A lot of people who are engaged in contentious litigation (like most criminal cases) tend to believe that if they can show that a witness is a really bad guy that the judge will discount the witness’s testimony and the defendant’s case will be dismissed. We often have to disabuse our clients of this notion. Courts are interested in facts relevant to the issue at hand. For example, let’s say that you are being charged with assault in Utah, and the victim (the person you assaulted) has been a real thorn in your side for some reason. Maybe he has a history of disrespecting you or your loved ones. The court is not particularly interested in the victim’s bad habits or bad character traits unless it is directly relevant to the issue of whether you assaulted the victim. There’s no reason to bring up the fact that the victim has not paid his bills for example.
In order to curb the character assassination in court, Utah has adopted rules of evidence, in particular Rule 404 which relates to character evidence. Below the text of the rule is in italics and our brief explanation is next to it in red:
(a) Character Evidence.
(1) Prohibited Uses. Evidence of a person’s character or character trait is not admissible to prove that on a particular occasion the person acted in conformity with the character or trait. Just because someone did something in the past, or has a tendency to act a certain way, doesn’t mean that is what he did or how he acted on the date at issue.
(2) Exceptions for a Defendant or Victim in a Criminal Case. The following exceptions apply in a criminal case:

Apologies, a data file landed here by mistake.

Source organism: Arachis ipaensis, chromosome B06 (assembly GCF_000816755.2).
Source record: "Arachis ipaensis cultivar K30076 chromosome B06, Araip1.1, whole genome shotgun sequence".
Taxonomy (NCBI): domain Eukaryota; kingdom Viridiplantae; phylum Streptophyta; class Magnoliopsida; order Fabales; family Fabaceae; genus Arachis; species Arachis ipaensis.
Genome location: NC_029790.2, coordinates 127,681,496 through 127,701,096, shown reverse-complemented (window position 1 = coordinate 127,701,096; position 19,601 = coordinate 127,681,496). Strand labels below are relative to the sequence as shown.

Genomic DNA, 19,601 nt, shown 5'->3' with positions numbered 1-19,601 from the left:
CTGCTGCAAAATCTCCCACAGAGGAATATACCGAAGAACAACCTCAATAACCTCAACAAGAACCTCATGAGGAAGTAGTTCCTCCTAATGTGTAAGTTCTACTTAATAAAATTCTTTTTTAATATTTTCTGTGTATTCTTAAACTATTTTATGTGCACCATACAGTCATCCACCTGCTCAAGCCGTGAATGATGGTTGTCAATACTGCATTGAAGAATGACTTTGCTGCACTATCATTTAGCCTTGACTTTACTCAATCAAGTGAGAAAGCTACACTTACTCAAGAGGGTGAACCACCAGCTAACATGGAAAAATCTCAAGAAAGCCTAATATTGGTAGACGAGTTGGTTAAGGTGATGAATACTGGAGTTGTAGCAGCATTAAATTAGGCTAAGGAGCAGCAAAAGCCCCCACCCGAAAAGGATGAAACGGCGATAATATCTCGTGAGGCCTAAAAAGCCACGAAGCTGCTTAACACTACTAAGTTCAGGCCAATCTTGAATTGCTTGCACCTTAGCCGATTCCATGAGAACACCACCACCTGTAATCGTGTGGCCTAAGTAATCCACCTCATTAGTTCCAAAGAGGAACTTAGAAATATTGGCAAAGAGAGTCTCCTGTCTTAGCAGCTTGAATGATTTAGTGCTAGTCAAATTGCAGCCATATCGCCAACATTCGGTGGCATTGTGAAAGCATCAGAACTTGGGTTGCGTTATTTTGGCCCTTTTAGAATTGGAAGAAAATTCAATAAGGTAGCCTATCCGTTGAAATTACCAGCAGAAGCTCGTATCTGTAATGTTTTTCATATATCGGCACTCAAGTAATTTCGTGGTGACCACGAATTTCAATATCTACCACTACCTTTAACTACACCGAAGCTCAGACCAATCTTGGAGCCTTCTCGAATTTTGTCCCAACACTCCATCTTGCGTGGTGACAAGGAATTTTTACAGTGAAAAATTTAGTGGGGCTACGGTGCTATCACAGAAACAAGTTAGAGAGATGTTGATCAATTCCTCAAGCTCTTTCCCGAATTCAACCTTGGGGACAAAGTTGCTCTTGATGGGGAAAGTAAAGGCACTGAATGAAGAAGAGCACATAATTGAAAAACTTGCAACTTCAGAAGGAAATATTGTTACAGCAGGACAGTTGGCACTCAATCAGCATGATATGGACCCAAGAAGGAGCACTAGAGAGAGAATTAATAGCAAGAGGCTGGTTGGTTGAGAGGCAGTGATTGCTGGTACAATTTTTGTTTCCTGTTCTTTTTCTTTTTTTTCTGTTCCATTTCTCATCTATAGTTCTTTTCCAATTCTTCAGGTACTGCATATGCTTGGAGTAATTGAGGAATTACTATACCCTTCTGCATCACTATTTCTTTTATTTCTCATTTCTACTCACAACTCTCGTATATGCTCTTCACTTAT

(A) a defendant may offer evidence of the defendant’s pertinent trait, and if the evidence is admitted, the prosecutor may offer evidence to rebut it; There’s a broad exception for criminal defendants, and for good cause. A person who is being charged with a violent crime, for example, should have the ability to bring forth evidence showing that he has always been a nonviolent peaceful person. It goes to his defense, and therefore, is not as prone to abuse. A prosecutor, however, can bring forth evidence showing that the defendant has a history of violence, if the defendant tries to show that he has a history of being a peaceful person. The jury, after all, should not be allowed to be manipulated with one sided evidence.
(B) subject to the limitations in Rule 412, a defendant may offer evidence of an alleged victim’s pertinent trait, and if the evidence is admitted, the prosecutor may:
(i) offer evidence to rebut it; and
(ii) offer evidence of the defendant’s same trait; and
Rule 412 deals with evidence of a victim’s sexual behavior. In other types of cases, again such as a violent crime, this rule permits a defendant to show that the victim is the one with a history of violence and was the first aggressor and the defendant was simply acting in self defense. A jury should be allowed to consider such evidence because it goes to the victim’s credibility.
(C) in a homicide case, the prosecutor may offer evidence of the alleged victim’s trait of peacefulness to rebut evidence that the victim was the first aggressor.
A homicide case is one which results in a dead body at the hands of another person. In any self-defense case the prosecutor will take advantage of this rule to show that the defendant was an aggressor and the victim was peaceful.